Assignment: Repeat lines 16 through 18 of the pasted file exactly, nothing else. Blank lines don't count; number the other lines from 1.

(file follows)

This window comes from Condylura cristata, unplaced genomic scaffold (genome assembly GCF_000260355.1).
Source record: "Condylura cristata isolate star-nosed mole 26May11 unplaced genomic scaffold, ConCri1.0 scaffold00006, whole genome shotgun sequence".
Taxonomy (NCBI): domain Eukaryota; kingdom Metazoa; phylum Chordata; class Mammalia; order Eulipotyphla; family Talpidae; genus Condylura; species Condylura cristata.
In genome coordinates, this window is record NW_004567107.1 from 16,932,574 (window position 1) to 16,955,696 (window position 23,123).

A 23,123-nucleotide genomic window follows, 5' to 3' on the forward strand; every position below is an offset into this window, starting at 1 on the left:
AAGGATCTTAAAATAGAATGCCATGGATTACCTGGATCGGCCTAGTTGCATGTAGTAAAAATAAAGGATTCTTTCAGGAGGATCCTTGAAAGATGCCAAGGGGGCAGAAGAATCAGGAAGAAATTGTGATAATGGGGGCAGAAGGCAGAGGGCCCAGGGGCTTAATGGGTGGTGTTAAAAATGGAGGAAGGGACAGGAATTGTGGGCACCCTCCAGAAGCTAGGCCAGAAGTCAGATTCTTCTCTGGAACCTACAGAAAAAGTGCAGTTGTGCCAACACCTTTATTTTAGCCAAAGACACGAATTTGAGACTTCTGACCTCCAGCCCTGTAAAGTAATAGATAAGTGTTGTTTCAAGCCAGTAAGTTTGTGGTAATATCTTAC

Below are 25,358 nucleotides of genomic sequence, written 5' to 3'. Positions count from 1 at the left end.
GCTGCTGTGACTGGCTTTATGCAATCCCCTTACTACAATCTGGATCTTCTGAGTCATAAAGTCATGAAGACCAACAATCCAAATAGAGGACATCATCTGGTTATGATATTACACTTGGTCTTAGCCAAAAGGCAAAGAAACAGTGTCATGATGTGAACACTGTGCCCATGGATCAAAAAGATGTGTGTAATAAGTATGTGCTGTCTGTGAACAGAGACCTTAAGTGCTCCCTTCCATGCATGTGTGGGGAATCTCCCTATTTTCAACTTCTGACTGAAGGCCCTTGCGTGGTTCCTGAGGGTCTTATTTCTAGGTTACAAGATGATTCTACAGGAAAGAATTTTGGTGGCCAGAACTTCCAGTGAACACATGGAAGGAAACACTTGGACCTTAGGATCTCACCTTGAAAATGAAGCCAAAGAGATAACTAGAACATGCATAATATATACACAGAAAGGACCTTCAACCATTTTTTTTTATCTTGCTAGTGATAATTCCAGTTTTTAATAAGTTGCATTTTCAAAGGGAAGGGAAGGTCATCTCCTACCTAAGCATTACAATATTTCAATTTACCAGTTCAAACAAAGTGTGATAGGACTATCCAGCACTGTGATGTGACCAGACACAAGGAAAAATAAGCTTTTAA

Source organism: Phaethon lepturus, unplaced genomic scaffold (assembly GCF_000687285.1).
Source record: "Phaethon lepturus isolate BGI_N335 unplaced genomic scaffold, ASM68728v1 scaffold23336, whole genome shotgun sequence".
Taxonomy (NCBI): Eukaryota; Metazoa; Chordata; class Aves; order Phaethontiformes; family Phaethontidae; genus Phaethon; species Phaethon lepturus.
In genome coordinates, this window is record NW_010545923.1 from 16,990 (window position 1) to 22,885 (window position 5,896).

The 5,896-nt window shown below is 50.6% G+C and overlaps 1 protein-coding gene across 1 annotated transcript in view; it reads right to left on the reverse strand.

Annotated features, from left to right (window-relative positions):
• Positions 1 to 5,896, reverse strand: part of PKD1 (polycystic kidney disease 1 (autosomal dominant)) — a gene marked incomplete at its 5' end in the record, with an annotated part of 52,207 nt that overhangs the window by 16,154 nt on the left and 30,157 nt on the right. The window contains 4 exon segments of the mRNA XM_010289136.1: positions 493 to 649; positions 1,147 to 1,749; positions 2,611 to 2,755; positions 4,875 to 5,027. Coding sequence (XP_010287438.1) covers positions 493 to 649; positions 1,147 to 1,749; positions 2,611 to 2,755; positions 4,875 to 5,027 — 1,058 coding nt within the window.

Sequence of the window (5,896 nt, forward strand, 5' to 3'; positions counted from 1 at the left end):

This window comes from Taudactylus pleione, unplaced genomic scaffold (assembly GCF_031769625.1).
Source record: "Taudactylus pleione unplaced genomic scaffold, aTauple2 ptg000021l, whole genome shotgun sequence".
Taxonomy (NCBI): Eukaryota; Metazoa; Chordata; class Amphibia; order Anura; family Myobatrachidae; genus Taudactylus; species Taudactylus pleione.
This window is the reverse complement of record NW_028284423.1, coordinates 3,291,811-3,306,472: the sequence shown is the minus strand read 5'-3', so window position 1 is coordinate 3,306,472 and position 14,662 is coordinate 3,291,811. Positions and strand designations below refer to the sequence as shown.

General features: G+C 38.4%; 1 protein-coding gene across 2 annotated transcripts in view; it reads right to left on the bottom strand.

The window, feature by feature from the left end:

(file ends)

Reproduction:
Sequence of the window (5,896 nt, forward strand, 5' to 3'; positions counted from 1 at the left end):

This window comes from Taudactylus pleione, unplaced genomic scaffold (assembly GCF_031769625.1).
Source record: "Taudactylus pleione unplaced genomic scaffold, aTauple2 ptg000021l, whole genome shotgun sequence".